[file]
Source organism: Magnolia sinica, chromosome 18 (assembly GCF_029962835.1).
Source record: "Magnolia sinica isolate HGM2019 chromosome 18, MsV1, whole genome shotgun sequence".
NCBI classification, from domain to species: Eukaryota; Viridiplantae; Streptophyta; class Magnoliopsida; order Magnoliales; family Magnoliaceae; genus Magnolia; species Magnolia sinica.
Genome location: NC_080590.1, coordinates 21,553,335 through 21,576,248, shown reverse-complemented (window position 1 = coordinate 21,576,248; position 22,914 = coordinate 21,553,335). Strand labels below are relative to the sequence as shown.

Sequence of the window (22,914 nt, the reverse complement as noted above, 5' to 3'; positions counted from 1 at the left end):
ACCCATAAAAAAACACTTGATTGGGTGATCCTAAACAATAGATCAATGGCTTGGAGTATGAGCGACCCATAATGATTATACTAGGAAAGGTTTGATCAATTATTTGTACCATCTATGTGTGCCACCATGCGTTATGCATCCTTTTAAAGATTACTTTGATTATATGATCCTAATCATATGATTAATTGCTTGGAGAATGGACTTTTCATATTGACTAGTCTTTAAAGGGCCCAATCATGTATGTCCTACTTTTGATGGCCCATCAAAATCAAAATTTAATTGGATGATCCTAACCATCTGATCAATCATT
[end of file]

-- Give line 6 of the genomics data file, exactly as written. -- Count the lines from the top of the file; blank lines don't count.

ACCCATAAAAAAACACTTGATTGGGTGATCCTAAACAATAGATCAATGGCTTGGAGTATGAGCGACCCATAATGATTATACTAGGAAAGGTTTGATCAATTATTTGTACCATCTATGTGTGCCACCATGCGTTATGCATCCTTTTAAAGATTACTTTGATTATATGATCCTAATCATATGATTAATTGCTTGGAGAATGGACTTTTCATATTGACTAGTCTTTAAAGGGCCCAATCATGTATGTCCTACTTTTGATGGCCCATCAAAATCAAAATTTAATTGGATGATCCTAACCATCTGATCAATCATT